Allan Lichtman predicts Trump will be impeachedHistorians in the News
tags: Allan Lichtman, impeachment, Trump
The professor who took hell for predicting President Donald Trump has a much longer case for predicting President Mike Pence — and it’s all in his new book, out next week.
Allan Lichtman, a professor at American University, reached meme-status last fall for predicting long before anyone else that Trump would win, using a formula based on the popularity of the party in control of the White House that accurately predicted the eight previous presidential elections. Now Lichtman wants everyone to pay attention to the rest of what came through his crystal ball — that Trump will now be impeached.
The people who paid attention only to the professor’s first prediction include the commander in chief, whom Lichtman says reached out to him during the transition.
“Taking time out of preparing to become the world’s most powerful leader, he wrote me a personal note, saying ‘Professor — Congrats — good call,’” Lichtman writes in “The Case for Impeachment,” an advance copy of which was shared with POLITICO. “What Trump overlooked, however, was my ‘next big prediction’: that, after winning the presidency, he would be impeached.”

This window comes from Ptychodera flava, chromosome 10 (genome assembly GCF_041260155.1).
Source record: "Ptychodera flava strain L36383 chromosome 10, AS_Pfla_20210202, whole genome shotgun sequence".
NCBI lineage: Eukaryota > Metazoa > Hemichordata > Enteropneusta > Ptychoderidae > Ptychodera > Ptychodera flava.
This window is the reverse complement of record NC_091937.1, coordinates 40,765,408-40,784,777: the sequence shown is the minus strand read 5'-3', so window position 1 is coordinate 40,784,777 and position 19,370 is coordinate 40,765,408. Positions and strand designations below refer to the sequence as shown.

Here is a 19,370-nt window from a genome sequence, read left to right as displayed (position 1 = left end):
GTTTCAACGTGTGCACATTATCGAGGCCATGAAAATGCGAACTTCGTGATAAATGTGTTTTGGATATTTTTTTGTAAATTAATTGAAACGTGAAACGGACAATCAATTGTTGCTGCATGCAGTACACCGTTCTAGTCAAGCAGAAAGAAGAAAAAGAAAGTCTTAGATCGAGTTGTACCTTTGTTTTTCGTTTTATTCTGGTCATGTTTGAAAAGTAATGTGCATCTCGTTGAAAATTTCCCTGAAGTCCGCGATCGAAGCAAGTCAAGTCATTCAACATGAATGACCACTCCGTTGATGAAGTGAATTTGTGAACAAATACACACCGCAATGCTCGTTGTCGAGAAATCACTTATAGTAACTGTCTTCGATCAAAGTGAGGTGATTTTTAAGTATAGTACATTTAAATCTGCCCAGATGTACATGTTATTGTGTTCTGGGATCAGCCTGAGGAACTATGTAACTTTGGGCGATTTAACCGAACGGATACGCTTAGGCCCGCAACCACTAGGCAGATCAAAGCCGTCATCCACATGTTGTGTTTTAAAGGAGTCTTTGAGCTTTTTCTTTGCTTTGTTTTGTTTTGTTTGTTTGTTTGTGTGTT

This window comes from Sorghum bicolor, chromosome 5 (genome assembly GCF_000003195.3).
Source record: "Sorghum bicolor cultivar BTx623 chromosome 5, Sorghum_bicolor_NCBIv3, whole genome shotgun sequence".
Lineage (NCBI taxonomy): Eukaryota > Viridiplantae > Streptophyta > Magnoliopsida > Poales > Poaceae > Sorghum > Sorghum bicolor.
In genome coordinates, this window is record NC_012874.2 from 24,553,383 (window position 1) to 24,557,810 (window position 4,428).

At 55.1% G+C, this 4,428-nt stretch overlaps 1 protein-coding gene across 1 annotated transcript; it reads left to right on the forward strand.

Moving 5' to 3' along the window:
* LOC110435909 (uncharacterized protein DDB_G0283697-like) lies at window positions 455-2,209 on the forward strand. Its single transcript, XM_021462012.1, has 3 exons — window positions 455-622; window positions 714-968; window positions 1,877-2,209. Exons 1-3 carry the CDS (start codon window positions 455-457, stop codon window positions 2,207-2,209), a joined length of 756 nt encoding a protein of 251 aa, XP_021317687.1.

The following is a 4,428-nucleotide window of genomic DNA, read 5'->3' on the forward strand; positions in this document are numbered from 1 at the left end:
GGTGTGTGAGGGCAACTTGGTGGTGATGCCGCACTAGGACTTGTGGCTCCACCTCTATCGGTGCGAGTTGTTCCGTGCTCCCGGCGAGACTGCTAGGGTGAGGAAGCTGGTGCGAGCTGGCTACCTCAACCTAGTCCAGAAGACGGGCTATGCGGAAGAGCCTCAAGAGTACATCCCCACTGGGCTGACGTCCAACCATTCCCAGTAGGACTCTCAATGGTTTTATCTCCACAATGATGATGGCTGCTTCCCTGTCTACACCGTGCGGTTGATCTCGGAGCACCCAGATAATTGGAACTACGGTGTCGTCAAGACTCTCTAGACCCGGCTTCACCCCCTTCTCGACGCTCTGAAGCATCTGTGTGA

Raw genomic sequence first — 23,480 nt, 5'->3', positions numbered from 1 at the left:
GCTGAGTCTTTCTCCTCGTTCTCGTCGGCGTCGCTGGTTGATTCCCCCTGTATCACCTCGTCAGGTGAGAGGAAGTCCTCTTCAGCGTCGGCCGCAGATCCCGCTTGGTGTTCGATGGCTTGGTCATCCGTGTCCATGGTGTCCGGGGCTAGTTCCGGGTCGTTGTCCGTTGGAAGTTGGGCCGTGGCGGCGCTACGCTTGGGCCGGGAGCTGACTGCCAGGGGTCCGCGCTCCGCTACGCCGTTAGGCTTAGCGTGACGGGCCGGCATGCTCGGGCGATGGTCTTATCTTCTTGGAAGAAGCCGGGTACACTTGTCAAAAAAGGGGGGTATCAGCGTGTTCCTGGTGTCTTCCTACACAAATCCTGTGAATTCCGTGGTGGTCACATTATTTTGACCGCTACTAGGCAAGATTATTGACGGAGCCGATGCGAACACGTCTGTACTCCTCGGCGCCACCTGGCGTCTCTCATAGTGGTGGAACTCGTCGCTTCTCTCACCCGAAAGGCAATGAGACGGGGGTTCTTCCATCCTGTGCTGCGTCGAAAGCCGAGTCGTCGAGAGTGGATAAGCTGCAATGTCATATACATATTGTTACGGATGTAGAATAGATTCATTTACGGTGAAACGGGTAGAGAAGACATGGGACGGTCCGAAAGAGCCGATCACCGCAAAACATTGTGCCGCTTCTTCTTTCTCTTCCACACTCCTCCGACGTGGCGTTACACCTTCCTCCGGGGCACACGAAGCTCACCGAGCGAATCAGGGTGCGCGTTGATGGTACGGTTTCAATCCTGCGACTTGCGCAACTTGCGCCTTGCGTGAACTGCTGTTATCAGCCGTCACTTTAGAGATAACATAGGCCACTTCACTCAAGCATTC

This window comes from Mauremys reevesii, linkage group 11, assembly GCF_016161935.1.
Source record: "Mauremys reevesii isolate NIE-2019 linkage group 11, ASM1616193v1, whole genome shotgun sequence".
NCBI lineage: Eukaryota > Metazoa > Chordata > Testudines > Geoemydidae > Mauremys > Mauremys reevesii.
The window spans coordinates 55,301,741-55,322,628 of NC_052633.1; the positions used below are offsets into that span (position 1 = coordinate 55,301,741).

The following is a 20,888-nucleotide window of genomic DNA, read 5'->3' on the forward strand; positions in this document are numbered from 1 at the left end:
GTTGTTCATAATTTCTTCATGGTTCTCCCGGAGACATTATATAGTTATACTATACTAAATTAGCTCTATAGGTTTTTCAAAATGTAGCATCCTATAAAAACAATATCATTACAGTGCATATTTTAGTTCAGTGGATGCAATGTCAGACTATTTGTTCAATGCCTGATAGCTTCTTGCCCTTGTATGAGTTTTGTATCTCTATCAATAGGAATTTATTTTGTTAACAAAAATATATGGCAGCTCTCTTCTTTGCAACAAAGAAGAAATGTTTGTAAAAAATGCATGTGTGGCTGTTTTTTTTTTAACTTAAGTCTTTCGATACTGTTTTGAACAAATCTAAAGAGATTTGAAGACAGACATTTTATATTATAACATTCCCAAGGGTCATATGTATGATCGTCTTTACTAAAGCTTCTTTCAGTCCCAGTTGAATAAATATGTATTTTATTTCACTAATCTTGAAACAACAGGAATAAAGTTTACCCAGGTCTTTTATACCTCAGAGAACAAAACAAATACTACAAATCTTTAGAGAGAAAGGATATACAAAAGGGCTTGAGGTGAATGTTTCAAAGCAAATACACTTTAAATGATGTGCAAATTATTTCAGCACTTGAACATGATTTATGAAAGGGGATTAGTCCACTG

Lichtman is clearly no Trump fan, writing at length about his discomfort with Trump’s opposition to the Paris Climate accord. He refers to Trump’s travel ban as “dimming the torch of liberty” and heads one section of the book, “Trump’s policies and appointments pose an existential threat to humanity.” ...
comments powered by Disqus
- The Titanic Wreck Will Now Be Protected Under a 'Momentous Agreement' With the U.S.
- Arrested for having sex with men, this gay civil rights leader could finally be pardoned in California
- Ancient aboriginal aquaculture system older than Stonehenge uncovered by Australia wildfires
- How the Government Came to Decide the Color of Your Food
- In 1851, a Maryland Farmer Tried to Kidnap Free Blacks in Pennsylvania. He Wasn’t Expecting the Neighborhood to Fight Back
- The Way We Write History Has Changed
- Rethinking How We Train Historians
- Building a digital archive for decaying paper documents, preserving centuries of records about enslaved people
- The Radical Lives of Abolitionists
- National Security Archive Releases USCYBERCOM documents which shed new light on the campaign to counter ISIS in cyberspace